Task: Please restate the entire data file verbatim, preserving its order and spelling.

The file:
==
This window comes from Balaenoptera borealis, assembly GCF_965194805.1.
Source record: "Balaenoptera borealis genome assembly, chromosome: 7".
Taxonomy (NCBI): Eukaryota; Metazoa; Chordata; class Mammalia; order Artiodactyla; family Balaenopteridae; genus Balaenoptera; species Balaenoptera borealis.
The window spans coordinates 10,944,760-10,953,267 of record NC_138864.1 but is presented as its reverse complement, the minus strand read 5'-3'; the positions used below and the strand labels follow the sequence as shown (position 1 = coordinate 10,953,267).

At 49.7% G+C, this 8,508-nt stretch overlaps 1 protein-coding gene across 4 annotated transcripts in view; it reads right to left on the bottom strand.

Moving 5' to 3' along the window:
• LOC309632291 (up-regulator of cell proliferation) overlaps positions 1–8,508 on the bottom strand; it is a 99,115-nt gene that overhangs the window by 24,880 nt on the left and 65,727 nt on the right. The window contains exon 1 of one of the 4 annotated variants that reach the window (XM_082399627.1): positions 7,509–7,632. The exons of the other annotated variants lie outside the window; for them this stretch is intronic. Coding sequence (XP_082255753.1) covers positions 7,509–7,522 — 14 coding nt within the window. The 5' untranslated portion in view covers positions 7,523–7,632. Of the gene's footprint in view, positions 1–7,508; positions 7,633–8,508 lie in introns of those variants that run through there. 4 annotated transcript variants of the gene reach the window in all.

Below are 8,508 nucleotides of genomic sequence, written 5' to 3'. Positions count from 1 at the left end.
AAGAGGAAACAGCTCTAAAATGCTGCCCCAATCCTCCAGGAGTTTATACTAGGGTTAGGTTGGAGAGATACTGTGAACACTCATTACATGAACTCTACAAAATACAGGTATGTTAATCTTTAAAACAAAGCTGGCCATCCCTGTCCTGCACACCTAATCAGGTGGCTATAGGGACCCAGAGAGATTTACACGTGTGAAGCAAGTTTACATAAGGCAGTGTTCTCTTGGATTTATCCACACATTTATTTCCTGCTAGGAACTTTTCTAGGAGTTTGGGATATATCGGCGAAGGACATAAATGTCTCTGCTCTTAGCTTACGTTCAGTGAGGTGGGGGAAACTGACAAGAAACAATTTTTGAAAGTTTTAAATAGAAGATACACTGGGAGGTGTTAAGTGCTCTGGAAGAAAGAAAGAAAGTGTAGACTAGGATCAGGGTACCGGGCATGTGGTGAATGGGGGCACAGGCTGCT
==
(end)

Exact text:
This window comes from Balaenoptera borealis, assembly GCF_965194805.1.
Source record: "Balaenoptera borealis genome assembly, chromosome: 7".
Taxonomy (NCBI): Eukaryota; Metazoa; Chordata; class Mammalia; order Artiodactyla; family Balaenopteridae; genus Balaenoptera; species Balaenoptera borealis.
The window spans coordinates 10,944,760-10,953,267 of record NC_138864.1 but is presented as its reverse complement, the minus strand read 5'-3'; the positions used below and the strand labels follow the sequence as shown (position 1 = coordinate 10,953,267).

At 49.7% G+C, this 8,508-nt stretch overlaps 1 protein-coding gene across 4 annotated transcripts in view; it reads right to left on the bottom strand.

Moving 5' to 3' along the window:
• LOC309632291 (up-regulator of cell proliferation) overlaps positions 1–8,508 on the bottom strand; it is a 99,115-nt gene that overhangs the window by 24,880 nt on the left and 65,727 nt on the right. The window contains exon 1 of one of the 4 annotated variants that reach the window (XM_082399627.1): positions 7,509–7,632. The exons of the other annotated variants lie outside the window; for them this stretch is intronic. Coding sequence (XP_082255753.1) covers positions 7,509–7,522 — 14 coding nt within the window. The 5' untranslated portion in view covers positions 7,523–7,632. Of the gene's footprint in view, positions 1–7,508; positions 7,633–8,508 lie in introns of those variants that run through there. 4 annotated transcript variants of the gene reach the window in all.

Below are 8,508 nucleotides of genomic sequence, written 5' to 3'. Positions count from 1 at the left end.
AAGAGGAAACAGCTCTAAAATGCTGCCCCAATCCTCCAGGAGTTTATACTAGGGTTAGGTTGGAGAGATACTGTGAACACTCATTACATGAACTCTACAAAATACAGGTATGTTAATCTTTAAAACAAAGCTGGCCATCCCTGTCCTGCACACCTAATCAGGTGGCTATAGGGACCCAGAGAGATTTACACGTGTGAAGCAAGTTTACATAAGGCAGTGTTCTCTTGGATTTATCCACACATTTATTTCCTGCTAGGAACTTTTCTAGGAGTTTGGGATATATCGGCGAAGGACATAAATGTCTCTGCTCTTAGCTTACGTTCAGTGAGGTGGGGGAAACTGACAAGAAACAATTTTTGAAAGTTTTAAATAGAAGATACACTGGGAGGTGTTAAGTGCTCTGGAAGAAAGAAAGAAAGTGTAGACTAGGATCAGGGTACCGGGCATGTGGTGAATGGGGGCACAGGCTGCT